The Liberal Democrats have run Cornwall Council for the last 4 years in coalition with the Independents with some great successes. In Cornish local elections the residents of Cornwall have a choice between the Conservatives, the Independents or the Liberal Democrats. I am proud to represent the leading progressive party in Cornwall.

Moreover, I have already begun some of the work I hope to continue if I get the genuine honour of being elected to represent my hometown. I have spoken to both the SU Presidents and the Cornwall Council Portfolio Holder for Transport in an attempt to re-establish affordable student transport options between Penryn Campus and Falmouth by utilising Transport for Cornwall. Shockingly, none of the existing town or county councillors had raised this issue despite how much it effects such a large proportion of Falmouth’s community.

I am fortunate enough to know a lot of the student body personally and hope that I am a local government representative that students would feel comfortable reaching out to. I can be regularly seen around town so please do come and say hi if you recognise me. Alternatively, you can follow me on Instagram or Facebook.

I promise that properly representing you at Cornwall Council is something I am hugely passionate about. Local elections have such small electorates that each individual vote counts so much. Please consider voting Finian McCormick on 6th May.

Tom Scott – Green Party

I’ve lived in Falmouth for 20 years, lecturing at the university and working as a freelance writer. I came to the Green Party through campaigning on local environmental issues – things like pedestrianisation of our shopping streets and stopping the destructive dredging of Falmouth Bay.

The climate emergency is a truly existential crisis. And the Greens are the only party that isn’t about business as usual –  because business as usual is what’s got us into this mess.

At local government level, there’s a lot that could be changed for the better. Planning decisions, for instance. At present, these benefit the big developers much more than local people. We want such decisions to be fully transparent, and we’ll firmly resist any “development” that harms our natural environment and pours more carbon into the atmosphere.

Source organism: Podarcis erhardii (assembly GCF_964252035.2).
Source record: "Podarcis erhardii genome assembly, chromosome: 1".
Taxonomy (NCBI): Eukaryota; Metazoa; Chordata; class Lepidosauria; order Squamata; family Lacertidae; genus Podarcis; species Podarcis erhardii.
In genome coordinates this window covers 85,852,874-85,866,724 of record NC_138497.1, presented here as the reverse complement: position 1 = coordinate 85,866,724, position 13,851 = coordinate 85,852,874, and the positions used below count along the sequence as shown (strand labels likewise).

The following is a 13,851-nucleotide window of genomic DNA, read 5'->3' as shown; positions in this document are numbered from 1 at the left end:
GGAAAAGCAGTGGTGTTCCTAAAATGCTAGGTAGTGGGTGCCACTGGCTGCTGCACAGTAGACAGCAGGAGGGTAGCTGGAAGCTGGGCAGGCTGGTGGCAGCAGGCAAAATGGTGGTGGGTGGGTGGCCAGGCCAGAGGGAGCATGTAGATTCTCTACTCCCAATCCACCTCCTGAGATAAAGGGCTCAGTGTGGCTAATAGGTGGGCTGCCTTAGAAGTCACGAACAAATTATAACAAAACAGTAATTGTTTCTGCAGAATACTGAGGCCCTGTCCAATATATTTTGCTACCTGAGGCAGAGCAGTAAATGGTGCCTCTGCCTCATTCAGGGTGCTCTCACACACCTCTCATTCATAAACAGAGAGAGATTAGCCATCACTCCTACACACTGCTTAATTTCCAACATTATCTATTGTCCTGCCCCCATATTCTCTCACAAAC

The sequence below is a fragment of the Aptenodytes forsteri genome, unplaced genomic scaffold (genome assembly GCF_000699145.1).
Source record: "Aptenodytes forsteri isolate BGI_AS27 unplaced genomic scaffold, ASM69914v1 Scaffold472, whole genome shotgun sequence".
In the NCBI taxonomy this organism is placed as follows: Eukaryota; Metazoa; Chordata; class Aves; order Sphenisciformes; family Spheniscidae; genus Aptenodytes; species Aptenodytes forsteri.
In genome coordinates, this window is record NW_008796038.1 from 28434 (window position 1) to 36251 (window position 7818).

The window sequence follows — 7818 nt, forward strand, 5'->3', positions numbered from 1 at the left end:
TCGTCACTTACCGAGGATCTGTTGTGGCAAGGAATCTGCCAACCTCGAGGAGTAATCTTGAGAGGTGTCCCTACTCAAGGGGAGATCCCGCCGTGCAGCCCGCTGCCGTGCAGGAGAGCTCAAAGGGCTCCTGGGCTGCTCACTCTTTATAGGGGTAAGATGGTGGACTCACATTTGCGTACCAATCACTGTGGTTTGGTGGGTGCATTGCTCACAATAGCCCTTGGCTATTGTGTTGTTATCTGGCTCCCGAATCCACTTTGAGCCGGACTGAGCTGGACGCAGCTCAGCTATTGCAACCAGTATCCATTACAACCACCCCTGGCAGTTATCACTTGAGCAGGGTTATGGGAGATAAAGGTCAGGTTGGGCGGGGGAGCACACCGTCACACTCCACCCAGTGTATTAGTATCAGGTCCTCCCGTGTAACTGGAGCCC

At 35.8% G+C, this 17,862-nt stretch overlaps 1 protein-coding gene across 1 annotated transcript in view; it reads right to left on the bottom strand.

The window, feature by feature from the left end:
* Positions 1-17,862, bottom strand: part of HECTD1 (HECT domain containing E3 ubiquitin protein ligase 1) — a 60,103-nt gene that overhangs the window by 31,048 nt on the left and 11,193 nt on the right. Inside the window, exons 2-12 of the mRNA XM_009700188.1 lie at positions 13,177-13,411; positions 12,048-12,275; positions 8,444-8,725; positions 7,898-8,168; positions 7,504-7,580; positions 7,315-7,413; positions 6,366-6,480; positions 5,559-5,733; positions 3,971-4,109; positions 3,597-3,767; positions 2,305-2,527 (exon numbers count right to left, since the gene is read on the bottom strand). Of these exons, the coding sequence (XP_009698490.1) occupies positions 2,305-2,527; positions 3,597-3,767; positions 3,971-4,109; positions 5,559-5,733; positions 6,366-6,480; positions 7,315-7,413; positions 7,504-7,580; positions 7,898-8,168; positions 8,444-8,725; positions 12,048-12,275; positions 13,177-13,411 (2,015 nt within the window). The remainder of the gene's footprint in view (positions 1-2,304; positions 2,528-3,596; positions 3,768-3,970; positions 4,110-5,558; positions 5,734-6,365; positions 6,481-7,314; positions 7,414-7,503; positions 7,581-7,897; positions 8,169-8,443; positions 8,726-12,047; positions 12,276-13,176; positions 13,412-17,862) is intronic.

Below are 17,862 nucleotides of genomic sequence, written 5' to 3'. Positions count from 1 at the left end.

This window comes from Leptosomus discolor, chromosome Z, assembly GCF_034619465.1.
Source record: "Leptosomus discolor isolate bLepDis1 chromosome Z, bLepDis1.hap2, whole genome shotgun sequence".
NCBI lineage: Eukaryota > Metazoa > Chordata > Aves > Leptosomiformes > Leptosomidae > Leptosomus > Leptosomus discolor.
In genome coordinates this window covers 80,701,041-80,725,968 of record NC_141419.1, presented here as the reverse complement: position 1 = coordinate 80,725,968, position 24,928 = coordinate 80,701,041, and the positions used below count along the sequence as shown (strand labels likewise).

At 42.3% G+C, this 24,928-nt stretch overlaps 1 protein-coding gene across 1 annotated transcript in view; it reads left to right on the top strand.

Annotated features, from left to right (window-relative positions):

Greens want housing policies that work for ordinary people, not just for developers. We’d like to see a double rate of Council Tax on all second homes, with the money raised invested into affordable zero-carbon housing. We’d also like to see a Council-supported renters’ union to help control abuses by private landlords.

We want a joined-up approach to health and wellbeing. We’ll fight to make sure that local health services remain publicly run and accessible to all, and we’ll work to promote things that actively help people’s well-being, like community gardens. These are really effective ways of tackling drivers of ill-health such as physical inactivity and loneliness.

We’ll make cycling and walking safer, and public transport more reliable and affordable. That means more investment in bus services, but also a joined-up system that offers integrated ticketing between different bus and train companies. We’d also introduce ‘car free’ days on which local bus and train transport is free across Cornwall.

To help Cornwall build back Green after the Covid crisis, we’d press for a ‘tourist tax’ –  a small levy on accommodation booked by Cornwall’s 5 million visitors a year. We’d invest this in creating sustainable businesses and jobs, and in training for the industries that are key for a just transition to a zero-carbon economy.

For too long, economic growth has been seen as the only measure of progress for Cornwall. But what’s so much more important is the wellbeing of Cornwall’s people. And that’s what our Green vision for Cornwall is all about.

Geoffrey Evans (Conservative Party) and Sean Stratton (Mebyon Kernow) could not be reached to comment.